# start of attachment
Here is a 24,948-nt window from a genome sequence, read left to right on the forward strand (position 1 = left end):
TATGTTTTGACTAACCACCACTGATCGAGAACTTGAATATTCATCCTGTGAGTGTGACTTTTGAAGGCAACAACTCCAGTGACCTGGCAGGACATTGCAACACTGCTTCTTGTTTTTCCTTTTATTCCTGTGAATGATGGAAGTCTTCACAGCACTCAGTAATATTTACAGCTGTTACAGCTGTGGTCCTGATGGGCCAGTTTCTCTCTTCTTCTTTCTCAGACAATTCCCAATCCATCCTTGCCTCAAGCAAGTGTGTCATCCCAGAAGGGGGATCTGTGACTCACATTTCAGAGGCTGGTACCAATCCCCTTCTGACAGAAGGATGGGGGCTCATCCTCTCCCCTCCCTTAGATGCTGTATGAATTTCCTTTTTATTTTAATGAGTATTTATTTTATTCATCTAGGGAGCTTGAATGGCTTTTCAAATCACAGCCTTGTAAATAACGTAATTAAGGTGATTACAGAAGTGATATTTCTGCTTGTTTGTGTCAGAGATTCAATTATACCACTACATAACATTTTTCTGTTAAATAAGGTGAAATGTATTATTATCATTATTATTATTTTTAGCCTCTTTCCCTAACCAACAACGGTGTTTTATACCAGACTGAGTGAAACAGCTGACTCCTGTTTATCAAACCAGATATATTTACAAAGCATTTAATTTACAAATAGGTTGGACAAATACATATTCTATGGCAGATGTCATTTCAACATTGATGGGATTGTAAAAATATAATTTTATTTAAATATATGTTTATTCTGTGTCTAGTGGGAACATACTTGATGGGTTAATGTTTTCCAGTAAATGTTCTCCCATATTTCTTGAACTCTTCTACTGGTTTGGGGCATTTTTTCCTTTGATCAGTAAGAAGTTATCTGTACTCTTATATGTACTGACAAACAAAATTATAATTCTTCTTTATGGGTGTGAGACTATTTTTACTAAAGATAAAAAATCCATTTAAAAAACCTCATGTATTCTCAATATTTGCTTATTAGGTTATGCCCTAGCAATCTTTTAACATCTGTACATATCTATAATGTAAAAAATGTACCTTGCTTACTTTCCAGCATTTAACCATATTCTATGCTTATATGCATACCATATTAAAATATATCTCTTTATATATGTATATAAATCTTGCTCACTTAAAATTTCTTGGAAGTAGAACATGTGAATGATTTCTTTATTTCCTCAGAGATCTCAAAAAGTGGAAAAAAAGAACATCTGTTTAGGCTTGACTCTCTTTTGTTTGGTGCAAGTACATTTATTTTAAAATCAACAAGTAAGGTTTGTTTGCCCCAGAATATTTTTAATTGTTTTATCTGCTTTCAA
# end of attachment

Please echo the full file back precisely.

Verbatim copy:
Here is a 24,948-nt window from a genome sequence, read left to right on the forward strand (position 1 = left end):
TATGTTTTGACTAACCACCACTGATCGAGAACTTGAATATTCATCCTGTGAGTGTGACTTTTGAAGGCAACAACTCCAGTGACCTGGCAGGACATTGCAACACTGCTTCTTGTTTTTCCTTTTATTCCTGTGAATGATGGAAGTCTTCACAGCACTCAGTAATATTTACAGCTGTTACAGCTGTGGTCCTGATGGGCCAGTTTCTCTCTTCTTCTTTCTCAGACAATTCCCAATCCATCCTTGCCTCAAGCAAGTGTGTCATCCCAGAAGGGGGATCTGTGACTCACATTTCAGAGGCTGGTACCAATCCCCTTCTGACAGAAGGATGGGGGCTCATCCTCTCCCCTCCCTTAGATGCTGTATGAATTTCCTTTTTATTTTAATGAGTATTTATTTTATTCATCTAGGGAGCTTGAATGGCTTTTCAAATCACAGCCTTGTAAATAACGTAATTAAGGTGATTACAGAAGTGATATTTCTGCTTGTTTGTGTCAGAGATTCAATTATACCACTACATAACATTTTTCTGTTAAATAAGGTGAAATGTATTATTATCATTATTATTATTTTTAGCCTCTTTCCCTAACCAACAACGGTGTTTTATACCAGACTGAGTGAAACAGCTGACTCCTGTTTATCAAACCAGATATATTTACAAAGCATTTAATTTACAAATAGGTTGGACAAATACATATTCTATGGCAGATGTCATTTCAACATTGATGGGATTGTAAAAATATAATTTTATTTAAATATATGTTTATTCTGTGTCTAGTGGGAACATACTTGATGGGTTAATGTTTTCCAGTAAATGTTCTCCCATATTTCTTGAACTCTTCTACTGGTTTGGGGCATTTTTTCCTTTGATCAGTAAGAAGTTATCTGTACTCTTATATGTACTGACAAACAAAATTATAATTCTTCTTTATGGGTGTGAGACTATTTTTACTAAAGATAAAAAATCCATTTAAAAAACCTCATGTATTCTCAATATTTGCTTATTAGGTTATGCCCTAGCAATCTTTTAACATCTGTACATATCTATAATGTAAAAAATGTACCTTGCTTACTTTCCAGCATTTAACCATATTCTATGCTTATATGCATACCATATTAAAATATATCTCTTTATATATGTATATAAATCTTGCTCACTTAAAATTTCTTGGAAGTAGAACATGTGAATGATTTCTTTATTTCCTCAGAGATCTCAAAAAGTGGAAAAAAAGAACATCTGTTTAGGCTTGACTCTCTTTTGTTTGGTGCAAGTACATTTATTTTAAAATCAACAAGTAAGGTTTGTTTGCCCCAGAATATTTTTAATTGTTTTATCTGCTTTCAA